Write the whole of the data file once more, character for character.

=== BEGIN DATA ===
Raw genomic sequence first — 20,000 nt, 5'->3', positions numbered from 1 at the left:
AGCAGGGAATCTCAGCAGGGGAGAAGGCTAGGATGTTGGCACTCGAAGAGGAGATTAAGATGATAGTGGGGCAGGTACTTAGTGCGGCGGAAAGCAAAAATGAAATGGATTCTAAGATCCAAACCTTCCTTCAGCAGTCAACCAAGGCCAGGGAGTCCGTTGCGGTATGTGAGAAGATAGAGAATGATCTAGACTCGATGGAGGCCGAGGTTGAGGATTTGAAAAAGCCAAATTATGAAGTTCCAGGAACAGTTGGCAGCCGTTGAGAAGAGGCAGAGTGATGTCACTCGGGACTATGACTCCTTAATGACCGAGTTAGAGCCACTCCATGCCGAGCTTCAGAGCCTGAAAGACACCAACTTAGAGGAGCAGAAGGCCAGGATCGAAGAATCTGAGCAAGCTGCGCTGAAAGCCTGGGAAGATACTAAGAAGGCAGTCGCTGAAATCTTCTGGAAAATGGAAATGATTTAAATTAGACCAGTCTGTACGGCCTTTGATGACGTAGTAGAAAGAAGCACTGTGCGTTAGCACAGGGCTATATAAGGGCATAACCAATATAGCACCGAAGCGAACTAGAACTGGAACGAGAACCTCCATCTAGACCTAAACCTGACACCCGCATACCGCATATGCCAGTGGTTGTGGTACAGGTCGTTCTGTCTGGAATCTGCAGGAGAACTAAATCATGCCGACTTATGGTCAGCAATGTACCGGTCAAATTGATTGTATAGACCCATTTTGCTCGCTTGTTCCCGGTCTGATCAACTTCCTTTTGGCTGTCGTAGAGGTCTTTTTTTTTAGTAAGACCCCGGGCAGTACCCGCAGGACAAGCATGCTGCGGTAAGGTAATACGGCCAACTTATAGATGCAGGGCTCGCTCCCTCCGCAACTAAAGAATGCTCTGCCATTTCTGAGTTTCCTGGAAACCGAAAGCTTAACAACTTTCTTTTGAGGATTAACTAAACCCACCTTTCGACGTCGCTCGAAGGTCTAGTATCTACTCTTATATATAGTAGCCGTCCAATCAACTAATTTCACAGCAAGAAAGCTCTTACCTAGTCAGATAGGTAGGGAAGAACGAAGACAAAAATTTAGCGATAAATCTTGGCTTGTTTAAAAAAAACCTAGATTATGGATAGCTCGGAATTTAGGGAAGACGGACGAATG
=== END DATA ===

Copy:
Raw genomic sequence first — 20,000 nt, 5'->3', positions numbered from 1 at the left:
AGCAGGGAATCTCAGCAGGGGAGAAGGCTAGGATGTTGGCACTCGAAGAGGAGATTAAGATGATAGTGGGGCAGGTACTTAGTGCGGCGGAAAGCAAAAATGAAATGGATTCTAAGATCCAAACCTTCCTTCAGCAGTCAACCAAGGCCAGGGAGTCCGTTGCGGTATGTGAGAAGATAGAGAATGATCTAGACTCGATGGAGGCCGAGGTTGAGGATTTGAAAAAGCCAAATTATGAAGTTCCAGGAACAGTTGGCAGCCGTTGAGAAGAGGCAGAGTGATGTCACTCGGGACTATGACTCCTTAATGACCGAGTTAGAGCCACTCCATGCCGAGCTTCAGAGCCTGAAAGACACCAACTTAGAGGAGCAGAAGGCCAGGATCGAAGAATCTGAGCAAGCTGCGCTGAAAGCCTGGGAAGATACTAAGAAGGCAGTCGCTGAAATCTTCTGGAAAATGGAAATGATTTAAATTAGACCAGTCTGTACGGCCTTTGATGACGTAGTAGAAAGAAGCACTGTGCGTTAGCACAGGGCTATATAAGGGCATAACCAATATAGCACCGAAGCGAACTAGAACTGGAACGAGAACCTCCATCTAGACCTAAACCTGACACCCGCATACCGCATATGCCAGTGGTTGTGGTACAGGTCGTTCTGTCTGGAATCTGCAGGAGAACTAAATCATGCCGACTTATGGTCAGCAATGTACCGGTCAAATTGATTGTATAGACCCATTTTGCTCGCTTGTTCCCGGTCTGATCAACTTCCTTTTGGCTGTCGTAGAGGTCTTTTTTTTTAGTAAGACCCCGGGCAGTACCCGCAGGACAAGCATGCTGCGGTAAGGTAATACGGCCAACTTATAGATGCAGGGCTCGCTCCCTCCGCAACTAAAGAATGCTCTGCCATTTCTGAGTTTCCTGGAAACCGAAAGCTTAACAACTTTCTTTTGAGGATTAACTAAACCCACCTTTCGACGTCGCTCGAAGGTCTAGTATCTACTCTTATATATAGTAGCCGTCCAATCAACTAATTTCACAGCAAGAAAGCTCTTACCTAGTCAGATAGGTAGGGAAGAACGAAGACAAAAATTTAGCGATAAATCTTGGCTTGTTTAAAAAAAACCTAGATTATGGATAGCTCGGAATTTAGGGAAGACGGACGAATG